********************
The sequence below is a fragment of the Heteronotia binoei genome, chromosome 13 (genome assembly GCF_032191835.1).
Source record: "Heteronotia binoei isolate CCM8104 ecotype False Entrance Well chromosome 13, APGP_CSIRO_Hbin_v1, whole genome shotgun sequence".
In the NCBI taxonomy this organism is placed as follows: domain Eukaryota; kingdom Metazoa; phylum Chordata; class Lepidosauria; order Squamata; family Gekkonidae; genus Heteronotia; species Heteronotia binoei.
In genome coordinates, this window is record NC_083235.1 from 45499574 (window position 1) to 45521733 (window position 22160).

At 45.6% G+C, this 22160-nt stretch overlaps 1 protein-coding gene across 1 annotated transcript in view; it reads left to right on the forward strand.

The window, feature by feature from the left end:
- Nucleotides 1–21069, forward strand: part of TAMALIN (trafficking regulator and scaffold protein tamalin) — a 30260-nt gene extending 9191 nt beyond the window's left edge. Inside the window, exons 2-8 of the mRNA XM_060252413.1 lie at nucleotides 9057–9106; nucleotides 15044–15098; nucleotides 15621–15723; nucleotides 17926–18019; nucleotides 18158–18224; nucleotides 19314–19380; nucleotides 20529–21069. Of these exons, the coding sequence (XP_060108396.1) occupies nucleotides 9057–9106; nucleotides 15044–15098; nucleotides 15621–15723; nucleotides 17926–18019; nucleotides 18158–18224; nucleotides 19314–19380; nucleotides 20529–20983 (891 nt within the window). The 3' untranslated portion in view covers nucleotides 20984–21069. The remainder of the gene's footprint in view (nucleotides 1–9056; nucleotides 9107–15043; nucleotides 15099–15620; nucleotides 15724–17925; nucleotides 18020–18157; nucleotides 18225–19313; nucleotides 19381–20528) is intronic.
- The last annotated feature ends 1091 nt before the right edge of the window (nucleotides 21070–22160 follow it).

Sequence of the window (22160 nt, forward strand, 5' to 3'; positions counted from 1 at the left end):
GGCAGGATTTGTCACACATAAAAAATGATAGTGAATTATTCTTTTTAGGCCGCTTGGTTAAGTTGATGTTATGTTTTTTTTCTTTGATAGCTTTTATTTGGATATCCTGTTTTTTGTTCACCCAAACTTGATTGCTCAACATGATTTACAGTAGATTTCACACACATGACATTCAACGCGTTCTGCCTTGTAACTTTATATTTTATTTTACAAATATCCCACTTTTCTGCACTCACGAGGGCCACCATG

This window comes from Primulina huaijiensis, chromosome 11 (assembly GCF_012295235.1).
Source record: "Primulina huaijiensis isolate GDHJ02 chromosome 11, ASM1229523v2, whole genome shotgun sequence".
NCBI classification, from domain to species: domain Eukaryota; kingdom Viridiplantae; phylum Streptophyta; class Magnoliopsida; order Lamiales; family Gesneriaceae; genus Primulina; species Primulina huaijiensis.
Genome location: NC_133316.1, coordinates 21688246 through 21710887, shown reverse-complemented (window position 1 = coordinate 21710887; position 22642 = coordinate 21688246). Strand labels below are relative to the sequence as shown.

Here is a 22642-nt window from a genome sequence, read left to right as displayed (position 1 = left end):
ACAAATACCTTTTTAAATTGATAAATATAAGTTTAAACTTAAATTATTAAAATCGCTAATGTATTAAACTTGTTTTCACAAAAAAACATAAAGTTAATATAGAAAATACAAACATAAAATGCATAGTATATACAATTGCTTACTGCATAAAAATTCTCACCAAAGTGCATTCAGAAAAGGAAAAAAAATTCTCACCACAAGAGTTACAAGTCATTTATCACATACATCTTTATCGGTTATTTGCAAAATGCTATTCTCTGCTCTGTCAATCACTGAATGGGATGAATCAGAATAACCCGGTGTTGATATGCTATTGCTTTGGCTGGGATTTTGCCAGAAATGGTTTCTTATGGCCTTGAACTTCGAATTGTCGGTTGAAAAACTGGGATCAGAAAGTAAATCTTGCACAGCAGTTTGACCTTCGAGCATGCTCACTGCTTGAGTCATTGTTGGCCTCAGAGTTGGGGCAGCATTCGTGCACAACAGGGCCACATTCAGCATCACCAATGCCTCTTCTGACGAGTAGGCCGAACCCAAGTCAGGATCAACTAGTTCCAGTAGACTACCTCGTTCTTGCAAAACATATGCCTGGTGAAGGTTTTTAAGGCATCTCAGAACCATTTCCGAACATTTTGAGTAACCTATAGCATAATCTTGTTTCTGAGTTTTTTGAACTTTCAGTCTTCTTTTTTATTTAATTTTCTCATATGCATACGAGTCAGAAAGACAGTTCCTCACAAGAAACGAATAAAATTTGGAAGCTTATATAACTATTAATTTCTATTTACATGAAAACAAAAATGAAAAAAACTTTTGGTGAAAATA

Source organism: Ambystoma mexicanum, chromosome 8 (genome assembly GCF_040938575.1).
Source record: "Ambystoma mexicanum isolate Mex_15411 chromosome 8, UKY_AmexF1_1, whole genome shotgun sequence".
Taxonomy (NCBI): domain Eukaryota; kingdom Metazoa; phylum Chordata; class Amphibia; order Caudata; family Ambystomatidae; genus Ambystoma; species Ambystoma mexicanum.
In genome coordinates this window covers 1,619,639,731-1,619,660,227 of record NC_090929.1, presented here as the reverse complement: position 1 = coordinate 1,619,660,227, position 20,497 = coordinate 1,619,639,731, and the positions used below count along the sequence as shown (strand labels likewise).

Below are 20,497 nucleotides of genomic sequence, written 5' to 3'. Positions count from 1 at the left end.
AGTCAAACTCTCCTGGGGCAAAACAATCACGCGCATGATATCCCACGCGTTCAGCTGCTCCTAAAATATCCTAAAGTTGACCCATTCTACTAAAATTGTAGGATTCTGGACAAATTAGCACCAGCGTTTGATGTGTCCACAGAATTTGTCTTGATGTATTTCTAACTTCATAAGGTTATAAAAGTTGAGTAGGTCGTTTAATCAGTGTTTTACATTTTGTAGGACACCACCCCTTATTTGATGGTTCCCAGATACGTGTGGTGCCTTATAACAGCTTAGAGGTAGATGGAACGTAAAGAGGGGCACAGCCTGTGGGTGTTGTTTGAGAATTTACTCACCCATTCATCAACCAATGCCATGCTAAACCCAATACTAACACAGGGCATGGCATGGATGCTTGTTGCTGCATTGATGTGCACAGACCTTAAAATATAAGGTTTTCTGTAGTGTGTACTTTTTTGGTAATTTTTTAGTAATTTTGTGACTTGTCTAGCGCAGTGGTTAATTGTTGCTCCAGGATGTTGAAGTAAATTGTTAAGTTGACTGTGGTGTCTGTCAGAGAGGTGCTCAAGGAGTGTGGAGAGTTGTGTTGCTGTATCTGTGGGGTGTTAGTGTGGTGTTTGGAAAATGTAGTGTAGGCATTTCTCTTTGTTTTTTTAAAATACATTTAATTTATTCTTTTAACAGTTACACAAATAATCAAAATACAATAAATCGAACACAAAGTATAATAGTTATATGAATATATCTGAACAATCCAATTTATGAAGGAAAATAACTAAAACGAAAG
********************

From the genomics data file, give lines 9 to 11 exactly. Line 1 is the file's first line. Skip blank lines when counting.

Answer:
Sequence of the window (22160 nt, forward strand, 5' to 3'; positions counted from 1 at the left end):
GGCAGGATTTGTCACACATAAAAAATGATAGTGAATTATTCTTTTTAGGCCGCTTGGTTAAGTTGATGTTATGTTTTTTTTCTTTGATAGCTTTTATTTGGATATCCTGTTTTTTGTTCACCCAAACTTGATTGCTCAACATGATTTACAGTAGATTTCACACACATGACATTCAACGCGTTCTGCCTTGTAACTTTATATTTTATTTTACAAATATCCCACTTTTCTGCACTCACGAGGGCCACCATG

This window comes from Primulina huaijiensis, chromosome 11 (assembly GCF_012295235.1).